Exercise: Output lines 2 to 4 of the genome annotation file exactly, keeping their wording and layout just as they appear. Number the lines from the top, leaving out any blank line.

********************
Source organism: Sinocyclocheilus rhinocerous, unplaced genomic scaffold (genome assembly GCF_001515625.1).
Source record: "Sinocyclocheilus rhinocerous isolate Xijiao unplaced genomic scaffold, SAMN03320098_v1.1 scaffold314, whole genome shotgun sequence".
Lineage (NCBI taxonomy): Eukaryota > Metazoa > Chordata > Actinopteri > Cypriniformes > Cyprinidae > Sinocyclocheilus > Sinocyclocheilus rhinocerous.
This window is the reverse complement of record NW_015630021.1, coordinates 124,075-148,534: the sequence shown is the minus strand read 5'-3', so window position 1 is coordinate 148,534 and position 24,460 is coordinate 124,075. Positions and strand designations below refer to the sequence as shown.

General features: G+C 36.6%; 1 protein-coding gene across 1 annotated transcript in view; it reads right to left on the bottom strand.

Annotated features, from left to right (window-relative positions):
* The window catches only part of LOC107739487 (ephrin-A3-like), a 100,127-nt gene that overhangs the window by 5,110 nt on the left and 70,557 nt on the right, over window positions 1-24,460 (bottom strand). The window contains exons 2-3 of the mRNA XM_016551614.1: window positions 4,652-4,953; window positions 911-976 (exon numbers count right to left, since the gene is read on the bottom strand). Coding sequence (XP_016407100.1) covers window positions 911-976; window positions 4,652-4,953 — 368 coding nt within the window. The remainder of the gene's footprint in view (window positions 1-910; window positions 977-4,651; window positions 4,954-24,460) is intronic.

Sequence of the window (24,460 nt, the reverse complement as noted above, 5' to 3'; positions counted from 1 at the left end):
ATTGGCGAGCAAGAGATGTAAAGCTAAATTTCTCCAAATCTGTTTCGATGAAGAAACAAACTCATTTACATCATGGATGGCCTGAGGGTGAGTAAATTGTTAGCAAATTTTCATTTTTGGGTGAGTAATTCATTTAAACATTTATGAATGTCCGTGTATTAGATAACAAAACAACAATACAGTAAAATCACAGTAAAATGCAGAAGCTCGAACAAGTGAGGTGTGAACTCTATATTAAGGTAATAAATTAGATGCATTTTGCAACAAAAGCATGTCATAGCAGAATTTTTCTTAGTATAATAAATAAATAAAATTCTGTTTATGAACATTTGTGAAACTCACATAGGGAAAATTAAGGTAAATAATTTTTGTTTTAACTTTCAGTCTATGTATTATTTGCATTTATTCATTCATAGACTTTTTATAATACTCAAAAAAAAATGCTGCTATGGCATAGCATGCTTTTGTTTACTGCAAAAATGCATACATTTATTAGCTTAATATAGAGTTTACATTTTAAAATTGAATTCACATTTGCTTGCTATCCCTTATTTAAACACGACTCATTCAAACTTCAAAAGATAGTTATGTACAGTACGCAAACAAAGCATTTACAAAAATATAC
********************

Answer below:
Source record: "Sinocyclocheilus rhinocerous isolate Xijiao unplaced genomic scaffold, SAMN03320098_v1.1 scaffold314, whole genome shotgun sequence".
Lineage (NCBI taxonomy): Eukaryota > Metazoa > Chordata > Actinopteri > Cypriniformes > Cyprinidae > Sinocyclocheilus > Sinocyclocheilus rhinocerous.
This window is the reverse complement of record NW_015630021.1, coordinates 124,075-148,534: the sequence shown is the minus strand read 5'-3', so window position 1 is coordinate 148,534 and position 24,460 is coordinate 124,075. Positions and strand designations below refer to the sequence as shown.